in addition to the grief of the loss, there is the sudden shock of loss
and the sense of being overwhelmed. There is no opportunity to anticipate
and/or begin working on any aspect of the loss and grief process.There is also no opportunity for a final (or any) resolution of differences
with the person who has died.
- ambivalence in the relationship -- This may be developmentally
normal conflict or it may be a life-long interpersonal struggle. I would
include the factor, identified by Rando, of conflict in the relationship.
Again, this may be tied to a long-standing conflictual relationship. If
a death occurs after an argument, the survivor may struggle with the fact
that they did not "part on good terms" and can now never resolve
their differences. Although this was mentioned above under sudden death,
a lack of successful resolution of an ambivalent relationship may occur
with any type of loss.
- pre-existing factors -- This can include unresolved grief that
resulted from other or pervious losses. Earlier in the semester, we discussed
the problems of unresolved grief from losses that took place in childhood
and the recurrent nature of the grief from those losses. This recurrence
of grief also takes place for adults with unresolved losses that took place
earlier in their adulthood. Concurrent mental and physical health problems
can add to the impact of the loss and can be exacerbated by the loss.
- perceived preventability of the death -- The more preventable
the loss is perceived as being, the greater the impact. In particular,
if the bereaved person feels as though he or she should have been able
to prevent the death or the deceased should have been able to prevent it,
the likelihood of complications are higher. Interestingly, I found that
people I've interviewed who emphasized personal responsibility for one's
health and safety (and, among parents, for their children) experienced
greater distress at their "failure" to protect their child.
- centrality of the relationship to the bereaved person's life
-- As with preventability, so too, the more central the relationship to
the bereaved, the greater the impact of the loss. This would explain the
impact of a child's death on parents and the impact (particularly on children)
of the death of their parents.
- lack of diversity of social roles -- The more rigid and restricted
the social roles of the bereaved are, the more intense the grief. If options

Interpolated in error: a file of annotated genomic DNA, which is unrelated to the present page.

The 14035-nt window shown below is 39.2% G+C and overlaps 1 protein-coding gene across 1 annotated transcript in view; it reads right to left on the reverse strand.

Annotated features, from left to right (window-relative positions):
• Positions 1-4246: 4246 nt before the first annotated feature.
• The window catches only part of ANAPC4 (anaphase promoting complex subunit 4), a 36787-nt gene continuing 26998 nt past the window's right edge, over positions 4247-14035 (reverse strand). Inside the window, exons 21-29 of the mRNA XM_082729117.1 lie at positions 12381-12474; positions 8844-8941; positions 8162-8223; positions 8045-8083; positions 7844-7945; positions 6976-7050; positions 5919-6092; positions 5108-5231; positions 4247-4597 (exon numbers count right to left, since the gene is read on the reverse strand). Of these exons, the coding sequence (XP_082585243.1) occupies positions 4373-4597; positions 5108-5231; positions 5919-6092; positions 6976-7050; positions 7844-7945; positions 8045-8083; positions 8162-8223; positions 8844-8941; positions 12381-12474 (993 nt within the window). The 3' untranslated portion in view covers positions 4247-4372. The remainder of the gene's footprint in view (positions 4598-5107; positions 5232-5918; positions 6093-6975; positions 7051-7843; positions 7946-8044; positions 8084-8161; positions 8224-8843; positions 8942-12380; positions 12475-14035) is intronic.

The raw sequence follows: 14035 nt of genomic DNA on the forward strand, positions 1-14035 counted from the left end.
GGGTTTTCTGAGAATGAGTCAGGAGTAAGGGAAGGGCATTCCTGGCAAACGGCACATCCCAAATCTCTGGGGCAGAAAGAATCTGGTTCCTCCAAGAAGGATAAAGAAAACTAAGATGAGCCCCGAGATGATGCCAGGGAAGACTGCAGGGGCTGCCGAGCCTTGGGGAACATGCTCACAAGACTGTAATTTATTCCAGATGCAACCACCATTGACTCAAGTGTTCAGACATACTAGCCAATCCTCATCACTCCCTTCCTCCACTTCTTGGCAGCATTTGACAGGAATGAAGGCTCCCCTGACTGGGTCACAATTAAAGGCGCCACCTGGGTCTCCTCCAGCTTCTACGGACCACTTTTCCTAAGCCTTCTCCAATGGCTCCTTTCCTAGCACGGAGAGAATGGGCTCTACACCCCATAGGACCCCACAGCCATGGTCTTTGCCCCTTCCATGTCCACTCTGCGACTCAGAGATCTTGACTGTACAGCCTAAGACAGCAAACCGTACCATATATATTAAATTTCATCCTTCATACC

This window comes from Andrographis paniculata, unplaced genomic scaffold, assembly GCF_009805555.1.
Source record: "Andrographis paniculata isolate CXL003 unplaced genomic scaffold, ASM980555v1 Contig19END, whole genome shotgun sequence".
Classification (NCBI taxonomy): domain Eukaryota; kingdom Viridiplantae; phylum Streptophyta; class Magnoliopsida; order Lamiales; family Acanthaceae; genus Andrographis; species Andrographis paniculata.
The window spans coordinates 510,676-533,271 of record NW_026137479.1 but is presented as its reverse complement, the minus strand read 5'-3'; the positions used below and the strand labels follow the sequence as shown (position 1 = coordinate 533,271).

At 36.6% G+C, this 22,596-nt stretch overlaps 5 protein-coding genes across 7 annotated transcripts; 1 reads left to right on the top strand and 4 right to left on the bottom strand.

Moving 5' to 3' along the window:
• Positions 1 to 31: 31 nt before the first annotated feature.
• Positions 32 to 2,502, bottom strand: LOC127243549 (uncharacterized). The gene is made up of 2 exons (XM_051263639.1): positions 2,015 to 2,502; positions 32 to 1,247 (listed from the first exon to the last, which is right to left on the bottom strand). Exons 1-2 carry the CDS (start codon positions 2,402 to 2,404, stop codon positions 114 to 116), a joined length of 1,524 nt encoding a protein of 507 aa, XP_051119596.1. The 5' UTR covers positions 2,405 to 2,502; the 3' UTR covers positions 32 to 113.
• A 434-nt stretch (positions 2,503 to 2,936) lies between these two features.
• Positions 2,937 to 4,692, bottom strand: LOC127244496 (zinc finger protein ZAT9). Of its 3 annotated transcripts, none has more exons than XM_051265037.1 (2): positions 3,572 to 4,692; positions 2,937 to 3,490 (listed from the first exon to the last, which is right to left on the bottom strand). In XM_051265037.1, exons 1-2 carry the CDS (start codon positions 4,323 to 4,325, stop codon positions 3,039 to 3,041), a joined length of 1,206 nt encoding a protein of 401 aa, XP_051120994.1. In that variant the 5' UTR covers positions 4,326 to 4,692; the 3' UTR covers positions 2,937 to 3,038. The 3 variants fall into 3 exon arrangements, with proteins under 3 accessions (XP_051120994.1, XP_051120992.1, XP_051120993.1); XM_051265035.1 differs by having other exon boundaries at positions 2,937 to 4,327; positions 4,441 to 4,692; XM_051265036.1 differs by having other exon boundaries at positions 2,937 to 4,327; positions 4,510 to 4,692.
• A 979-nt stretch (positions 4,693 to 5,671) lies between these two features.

are available and the bereaved can focus on roles other than the ones they
traditionally held, they then may see themselves as having more options.
The ability for family members to step into (or share) the role previously
played in the family by the deceased is also helpful..
- concurrent crises -- Any additional stressors that run concurrently
with the grief will add to it, simply by reducing the resources available.
As we particularly noted in Unit 4, normal developmental transitions and
behavior normally associated with different developmental stages, could
add to the impact of a loss.
- lack of social support -- Social support, is essential to successful
grief reconciliation. As we discussed in the unit on relationships and
on ambiguous loss and disenfranchised, the support that is needed is not
necessarily available. The intensity of the traumatic loss is so great
that it frightens people away from the bereaved. One suggestion that was
made to me by a grief therapist was that people, in a non-rational, primitive
response, avoid the bereaved because they fear contamination. Perhaps they
feel they are not up to the task of supporting the bereaved, or they are
uncomfortable with the intense emotions and unpredictability of the griever.
Whatever the cause of their avoidance, the result is a perception of the
bereaved that they are unsupported and alone and that they experience their
grief as disenfranchised. This sense of isolation is also reported among
people experiencing traumatic stressors.
Others have looked at traumatic aspects of grief. Attig (1996) includes
violent, mutilating, or random death that shock, horrify and traumatize
those who are left to cope with the loss. Parkes (1997) included
the following factors in traumatic bereavement:
- sudden, unexpected, and untimely bereavements
- witnessing horrific events
- possible personal culpability
- bereavement by murder or manslaughter
- bereavement by suicide
- multiple losses
- personal long-term care of dying person
Especially as it relates to loss that takes place as a result of a disaster,
I would include human-made vs. natural causes -- If the cause of
death is the result of a human-made disaster rather than one that is naturally
occurring, it has a much more negative impact (The bombing in Oklahoma City
would have had a much greater impact than, say, a tornado or earthquake,
because a human being made the choice to inflict harm and death on other humans.
More clearly, we can see this in the immediate and long-term aftermath of the
attacks in the U.S. on 9-11 ).
Why me? -- Making Meaning of the Meaningless
As we've discussed before, what we recognize as grief is a combination
of dramatic psychological, emotional, and somatic changes that result from
a devastating loss of meaning dependent on a significant relationship.
The loss results in intense conflict between the need for an orderly world
in a chaotic reality and an agonizing search for an explanation for the
loss. This explanation is intended to allow the bereaved person to see